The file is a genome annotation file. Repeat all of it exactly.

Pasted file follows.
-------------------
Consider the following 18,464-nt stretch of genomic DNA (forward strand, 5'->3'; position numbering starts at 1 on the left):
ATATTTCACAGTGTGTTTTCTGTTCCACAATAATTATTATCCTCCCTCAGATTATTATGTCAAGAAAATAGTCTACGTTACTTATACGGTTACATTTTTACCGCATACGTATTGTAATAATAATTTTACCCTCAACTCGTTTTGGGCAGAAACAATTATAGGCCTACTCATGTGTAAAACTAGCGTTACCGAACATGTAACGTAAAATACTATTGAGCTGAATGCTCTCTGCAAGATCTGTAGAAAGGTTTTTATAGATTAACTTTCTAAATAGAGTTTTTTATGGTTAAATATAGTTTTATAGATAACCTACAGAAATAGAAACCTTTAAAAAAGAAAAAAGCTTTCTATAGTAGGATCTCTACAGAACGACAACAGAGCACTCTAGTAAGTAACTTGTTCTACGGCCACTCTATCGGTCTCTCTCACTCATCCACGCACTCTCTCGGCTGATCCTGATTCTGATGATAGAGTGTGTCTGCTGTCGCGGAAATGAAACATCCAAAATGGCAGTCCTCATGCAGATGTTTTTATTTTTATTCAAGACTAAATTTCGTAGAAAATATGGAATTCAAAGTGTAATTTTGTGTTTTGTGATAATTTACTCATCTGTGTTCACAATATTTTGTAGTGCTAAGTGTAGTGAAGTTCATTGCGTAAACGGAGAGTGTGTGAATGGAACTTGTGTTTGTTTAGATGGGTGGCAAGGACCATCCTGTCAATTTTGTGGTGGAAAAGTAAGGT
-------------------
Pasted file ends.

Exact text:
Consider the following 18,464-nt stretch of genomic DNA (forward strand, 5'->3'; position numbering starts at 1 on the left):
ATATTTCACAGTGTGTTTTCTGTTCCACAATAATTATTATCCTCCCTCAGATTATTATGTCAAGAAAATAGTCTACGTTACTTATACGGTTACATTTTTACCGCATACGTATTGTAATAATAATTTTACCCTCAACTCGTTTTGGGCAGAAACAATTATAGGCCTACTCATGTGTAAAACTAGCGTTACCGAACATGTAACGTAAAATACTATTGAGCTGAATGCTCTCTGCAAGATCTGTAGAAAGGTTTTTATAGATTAACTTTCTAAATAGAGTTTTTTATGGTTAAATATAGTTTTATAGATAACCTACAGAAATAGAAACCTTTAAAAAAGAAAAAAGCTTTCTATAGTAGGATCTCTACAGAACGACAACAGAGCACTCTAGTAAGTAACTTGTTCTACGGCCACTCTATCGGTCTCTCTCACTCATCCACGCACTCTCTCGGCTGATCCTGATTCTGATGATAGAGTGTGTCTGCTGTCGCGGAAATGAAACATCCAAAATGGCAGTCCTCATGCAGATGTTTTTATTTTTATTCAAGACTAAATTTCGTAGAAAATATGGAATTCAAAGTGTAATTTTGTGTTTTGTGATAATTTACTCATCTGTGTTCACAATATTTTGTAGTGCTAAGTGTAGTGAAGTTCATTGCGTAAACGGAGAGTGTGTGAATGGAACTTGTGTTTGTTTAGATGGGTGGCAAGGACCATCCTGTCAATTTTGTGGTGGAAAAGTAAGGT